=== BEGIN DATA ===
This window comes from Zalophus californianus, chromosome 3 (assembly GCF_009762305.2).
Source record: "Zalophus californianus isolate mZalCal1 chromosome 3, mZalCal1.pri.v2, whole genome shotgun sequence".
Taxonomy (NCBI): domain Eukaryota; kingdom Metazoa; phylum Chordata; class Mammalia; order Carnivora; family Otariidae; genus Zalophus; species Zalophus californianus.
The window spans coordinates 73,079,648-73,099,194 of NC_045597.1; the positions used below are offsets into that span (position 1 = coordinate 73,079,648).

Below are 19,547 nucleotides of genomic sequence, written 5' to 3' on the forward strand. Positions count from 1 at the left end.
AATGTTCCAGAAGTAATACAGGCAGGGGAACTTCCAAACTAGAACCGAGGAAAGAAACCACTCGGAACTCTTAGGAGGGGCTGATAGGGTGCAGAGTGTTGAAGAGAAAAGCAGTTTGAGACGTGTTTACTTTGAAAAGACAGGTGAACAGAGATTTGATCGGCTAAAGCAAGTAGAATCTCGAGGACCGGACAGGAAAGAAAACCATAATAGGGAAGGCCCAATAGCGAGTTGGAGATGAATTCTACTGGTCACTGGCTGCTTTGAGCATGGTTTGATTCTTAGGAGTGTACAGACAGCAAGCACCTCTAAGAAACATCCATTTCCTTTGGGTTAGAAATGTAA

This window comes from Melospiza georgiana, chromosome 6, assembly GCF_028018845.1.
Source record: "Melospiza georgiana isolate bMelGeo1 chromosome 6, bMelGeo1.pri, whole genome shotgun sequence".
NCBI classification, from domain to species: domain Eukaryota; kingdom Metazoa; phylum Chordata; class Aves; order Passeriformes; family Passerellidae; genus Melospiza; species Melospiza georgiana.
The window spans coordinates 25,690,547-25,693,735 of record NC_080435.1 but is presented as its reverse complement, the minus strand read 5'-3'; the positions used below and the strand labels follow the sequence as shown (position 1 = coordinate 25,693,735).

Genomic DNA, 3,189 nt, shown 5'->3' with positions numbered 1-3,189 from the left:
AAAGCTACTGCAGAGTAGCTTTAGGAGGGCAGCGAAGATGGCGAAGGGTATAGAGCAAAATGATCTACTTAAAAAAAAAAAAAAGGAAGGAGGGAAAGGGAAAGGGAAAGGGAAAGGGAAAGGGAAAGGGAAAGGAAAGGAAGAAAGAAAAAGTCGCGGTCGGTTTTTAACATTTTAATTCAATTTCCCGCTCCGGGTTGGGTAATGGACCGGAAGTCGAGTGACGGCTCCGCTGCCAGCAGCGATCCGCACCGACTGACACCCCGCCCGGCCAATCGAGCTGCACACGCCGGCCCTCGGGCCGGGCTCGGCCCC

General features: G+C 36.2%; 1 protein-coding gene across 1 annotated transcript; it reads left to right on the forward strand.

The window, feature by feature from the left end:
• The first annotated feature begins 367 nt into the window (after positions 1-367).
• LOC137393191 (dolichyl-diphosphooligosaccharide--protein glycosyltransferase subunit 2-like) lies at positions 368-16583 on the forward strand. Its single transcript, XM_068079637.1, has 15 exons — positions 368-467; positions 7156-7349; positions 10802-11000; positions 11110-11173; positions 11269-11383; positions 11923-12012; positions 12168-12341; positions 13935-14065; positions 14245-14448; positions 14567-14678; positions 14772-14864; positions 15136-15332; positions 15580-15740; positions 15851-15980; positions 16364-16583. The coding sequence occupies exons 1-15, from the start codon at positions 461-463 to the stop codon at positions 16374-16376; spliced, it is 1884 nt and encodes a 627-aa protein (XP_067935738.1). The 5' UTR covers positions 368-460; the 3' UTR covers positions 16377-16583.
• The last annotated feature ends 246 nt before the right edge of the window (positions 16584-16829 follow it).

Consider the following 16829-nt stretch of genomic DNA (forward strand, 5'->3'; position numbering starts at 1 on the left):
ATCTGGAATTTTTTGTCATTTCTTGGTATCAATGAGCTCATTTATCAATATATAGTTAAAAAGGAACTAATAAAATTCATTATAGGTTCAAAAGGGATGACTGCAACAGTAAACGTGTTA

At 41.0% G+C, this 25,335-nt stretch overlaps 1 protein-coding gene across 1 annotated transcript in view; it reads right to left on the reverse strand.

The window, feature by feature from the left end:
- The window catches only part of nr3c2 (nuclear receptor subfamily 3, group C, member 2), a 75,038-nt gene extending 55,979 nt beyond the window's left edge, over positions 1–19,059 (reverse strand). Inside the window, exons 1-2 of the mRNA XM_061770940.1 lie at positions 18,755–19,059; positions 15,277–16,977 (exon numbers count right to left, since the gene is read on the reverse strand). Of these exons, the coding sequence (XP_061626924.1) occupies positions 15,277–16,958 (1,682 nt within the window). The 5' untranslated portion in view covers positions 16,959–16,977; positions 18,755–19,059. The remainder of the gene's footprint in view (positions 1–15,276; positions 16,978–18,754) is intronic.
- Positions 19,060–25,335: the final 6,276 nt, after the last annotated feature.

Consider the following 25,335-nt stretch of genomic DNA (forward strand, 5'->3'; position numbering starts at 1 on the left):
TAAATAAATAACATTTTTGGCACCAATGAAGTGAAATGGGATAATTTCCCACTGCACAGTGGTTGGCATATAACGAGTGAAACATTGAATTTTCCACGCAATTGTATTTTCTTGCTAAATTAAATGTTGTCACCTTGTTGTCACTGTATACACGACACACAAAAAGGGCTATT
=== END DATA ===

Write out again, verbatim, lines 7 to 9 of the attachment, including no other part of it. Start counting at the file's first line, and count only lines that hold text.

This window comes from Melospiza georgiana, chromosome 6, assembly GCF_028018845.1.
Source record: "Melospiza georgiana isolate bMelGeo1 chromosome 6, bMelGeo1.pri, whole genome shotgun sequence".
NCBI classification, from domain to species: domain Eukaryota; kingdom Metazoa; phylum Chordata; class Aves; order Passeriformes; family Passerellidae; genus Melospiza; species Melospiza georgiana.